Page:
The CBD Shuttle bus service in Hamilton is now even easier for people to use as part of an Accessible Journeys trial.
The trial – involving two upgraded vehicles - is aimed at making buses more user-friendly to a range of people with accessibility issues, such as the elderly, wheelchair users and people with vision and hearing impairments.
Our picture from last Friday’s Accessible Journeys launch shows Bob Wicks, employment consultant for the Royal New Zealand Foundation of the Blind, using a ramp to help him get aboard. The ramp is also particularly useful for the likes of wheelchair users and parents or carers pushing prams.
At Mr Wicks’ feet are new tactile arrangements, which help people with vision impairments more clearly identify where to board the bus.
The launch of the Accessible Journeys pilot was attended by the Minister for Disability Issues Ruth Dyson, Human Rights Commissioners Robyn Hunt and Rosslyn Noonan, Regional Land Transport Committee chairman Norm Barker and Hamilton's Mayor Bob Simcock.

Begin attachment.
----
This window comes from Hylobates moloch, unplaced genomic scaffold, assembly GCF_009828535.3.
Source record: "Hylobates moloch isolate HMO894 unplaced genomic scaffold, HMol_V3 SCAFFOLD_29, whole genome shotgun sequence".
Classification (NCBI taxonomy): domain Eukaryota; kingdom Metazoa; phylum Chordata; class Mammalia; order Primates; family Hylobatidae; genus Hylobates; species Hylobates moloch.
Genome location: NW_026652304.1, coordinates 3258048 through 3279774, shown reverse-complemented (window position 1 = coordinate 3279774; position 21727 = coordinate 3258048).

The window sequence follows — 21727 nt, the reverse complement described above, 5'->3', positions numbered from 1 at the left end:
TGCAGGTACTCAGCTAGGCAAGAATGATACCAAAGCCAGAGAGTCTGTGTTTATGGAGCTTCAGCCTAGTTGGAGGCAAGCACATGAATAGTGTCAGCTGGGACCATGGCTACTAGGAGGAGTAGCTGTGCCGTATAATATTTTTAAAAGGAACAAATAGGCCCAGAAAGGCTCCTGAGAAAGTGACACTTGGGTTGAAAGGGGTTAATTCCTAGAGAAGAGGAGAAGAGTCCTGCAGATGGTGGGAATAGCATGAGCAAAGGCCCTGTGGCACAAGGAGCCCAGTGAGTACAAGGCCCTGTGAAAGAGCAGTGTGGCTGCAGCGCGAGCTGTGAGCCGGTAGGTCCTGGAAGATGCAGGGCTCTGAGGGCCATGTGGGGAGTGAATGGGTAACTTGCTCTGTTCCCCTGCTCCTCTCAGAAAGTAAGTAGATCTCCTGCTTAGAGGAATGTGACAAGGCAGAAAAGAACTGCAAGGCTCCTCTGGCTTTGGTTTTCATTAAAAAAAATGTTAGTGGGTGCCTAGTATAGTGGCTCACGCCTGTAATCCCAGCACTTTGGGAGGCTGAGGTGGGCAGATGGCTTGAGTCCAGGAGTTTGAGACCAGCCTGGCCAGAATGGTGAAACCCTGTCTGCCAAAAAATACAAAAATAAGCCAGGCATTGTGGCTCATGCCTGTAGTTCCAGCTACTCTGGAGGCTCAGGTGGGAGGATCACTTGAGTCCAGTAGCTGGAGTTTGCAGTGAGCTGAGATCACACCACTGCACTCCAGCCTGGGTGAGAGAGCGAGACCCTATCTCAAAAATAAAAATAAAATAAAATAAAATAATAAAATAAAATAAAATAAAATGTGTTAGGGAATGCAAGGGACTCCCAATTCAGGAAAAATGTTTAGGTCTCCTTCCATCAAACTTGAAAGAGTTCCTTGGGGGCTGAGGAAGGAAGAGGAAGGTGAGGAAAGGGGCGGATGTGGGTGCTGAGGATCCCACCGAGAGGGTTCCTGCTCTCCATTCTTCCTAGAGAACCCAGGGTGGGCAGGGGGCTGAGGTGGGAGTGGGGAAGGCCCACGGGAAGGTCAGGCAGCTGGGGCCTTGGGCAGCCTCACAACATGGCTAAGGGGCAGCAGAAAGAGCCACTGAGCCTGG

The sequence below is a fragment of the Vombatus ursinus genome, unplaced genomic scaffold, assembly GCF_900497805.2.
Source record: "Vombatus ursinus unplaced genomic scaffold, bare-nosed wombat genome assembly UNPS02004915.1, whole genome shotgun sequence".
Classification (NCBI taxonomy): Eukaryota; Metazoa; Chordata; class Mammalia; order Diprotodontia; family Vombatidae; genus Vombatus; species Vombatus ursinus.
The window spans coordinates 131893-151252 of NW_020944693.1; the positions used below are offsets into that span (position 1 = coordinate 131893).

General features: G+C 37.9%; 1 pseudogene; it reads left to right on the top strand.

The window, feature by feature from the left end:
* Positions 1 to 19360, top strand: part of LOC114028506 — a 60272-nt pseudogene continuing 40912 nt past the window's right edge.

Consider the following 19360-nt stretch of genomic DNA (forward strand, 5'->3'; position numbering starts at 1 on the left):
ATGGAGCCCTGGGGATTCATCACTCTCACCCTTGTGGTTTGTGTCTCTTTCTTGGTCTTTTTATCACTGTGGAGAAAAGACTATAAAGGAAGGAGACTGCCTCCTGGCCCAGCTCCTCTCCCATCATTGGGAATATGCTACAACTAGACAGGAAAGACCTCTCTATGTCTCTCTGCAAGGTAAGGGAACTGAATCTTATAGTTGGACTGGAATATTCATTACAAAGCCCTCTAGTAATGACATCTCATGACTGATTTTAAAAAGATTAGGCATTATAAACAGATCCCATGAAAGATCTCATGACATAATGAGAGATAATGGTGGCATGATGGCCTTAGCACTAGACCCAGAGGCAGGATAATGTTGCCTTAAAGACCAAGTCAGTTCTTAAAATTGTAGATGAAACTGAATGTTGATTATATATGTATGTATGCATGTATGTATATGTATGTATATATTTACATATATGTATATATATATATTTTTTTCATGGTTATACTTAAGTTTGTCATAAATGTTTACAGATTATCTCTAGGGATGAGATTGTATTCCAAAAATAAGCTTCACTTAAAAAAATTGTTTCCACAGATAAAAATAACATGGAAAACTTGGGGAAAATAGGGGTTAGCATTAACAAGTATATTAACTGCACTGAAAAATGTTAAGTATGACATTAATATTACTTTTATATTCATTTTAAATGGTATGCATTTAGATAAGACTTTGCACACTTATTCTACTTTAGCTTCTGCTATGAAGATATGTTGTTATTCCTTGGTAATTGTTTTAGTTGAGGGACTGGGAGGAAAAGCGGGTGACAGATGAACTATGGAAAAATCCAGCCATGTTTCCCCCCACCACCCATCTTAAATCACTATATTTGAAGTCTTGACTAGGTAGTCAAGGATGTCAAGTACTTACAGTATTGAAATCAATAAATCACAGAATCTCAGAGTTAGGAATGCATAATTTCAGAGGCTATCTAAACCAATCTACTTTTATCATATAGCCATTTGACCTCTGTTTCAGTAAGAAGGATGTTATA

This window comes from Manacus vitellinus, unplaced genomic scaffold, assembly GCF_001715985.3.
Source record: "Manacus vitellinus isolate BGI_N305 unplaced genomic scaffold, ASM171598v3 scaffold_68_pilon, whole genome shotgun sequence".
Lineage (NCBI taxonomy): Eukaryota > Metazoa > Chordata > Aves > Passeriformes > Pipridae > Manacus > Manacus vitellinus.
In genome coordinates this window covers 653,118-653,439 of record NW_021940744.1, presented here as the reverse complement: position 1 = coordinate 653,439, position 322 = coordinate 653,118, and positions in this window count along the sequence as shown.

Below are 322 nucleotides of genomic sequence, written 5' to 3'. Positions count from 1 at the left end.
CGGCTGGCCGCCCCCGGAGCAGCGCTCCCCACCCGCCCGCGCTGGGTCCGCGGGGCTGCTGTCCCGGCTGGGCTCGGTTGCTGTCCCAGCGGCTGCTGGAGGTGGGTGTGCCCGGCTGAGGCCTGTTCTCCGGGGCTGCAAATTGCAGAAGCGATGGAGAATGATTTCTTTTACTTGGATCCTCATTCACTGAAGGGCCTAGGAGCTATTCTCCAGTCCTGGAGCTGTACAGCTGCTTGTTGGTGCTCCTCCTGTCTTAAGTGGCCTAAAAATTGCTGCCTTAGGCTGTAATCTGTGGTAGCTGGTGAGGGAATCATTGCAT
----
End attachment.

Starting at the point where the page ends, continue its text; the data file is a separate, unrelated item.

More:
Accessible Journeys team member Gerri Pomeroy from CCS Disability Action spoke of her experiences as a wheelchair user. She was described as a human rights hero by Human Rights Commissioner Rosslyn Noonan for her efforts in getting the pilot established.
"Hamilton has come along in leaps and bounds with public transport in recent times and this project is a sterling example of how local government and other government organisations have worked exceptionally well together to get the pilot off the ground," said Cr Barker.
"From here it is vitally important that we hear from people with accessibility issues, about the improvements made to the CBD Shuttle and this will then feed into the setting of quality vehicle standards (QVS) for bus services nationwide."
Besides having ramps and adjusted kerbs at bus entry points, the two CBD Shuttle buses have, for example, also been retrofitted with new seating layouts, audio and visual equipment used for ‘next stop announcements’, and wider aisles.
The Accessible Journeys trial has involved collaboration between the CCS Disability Action Group, Environment Waikato, Hamilton City Council, The Human Rights Commission, Land Transport New Zealand and the Royal New Zealand Foundation of the Blind.
The trial is due to run until 24 October 2008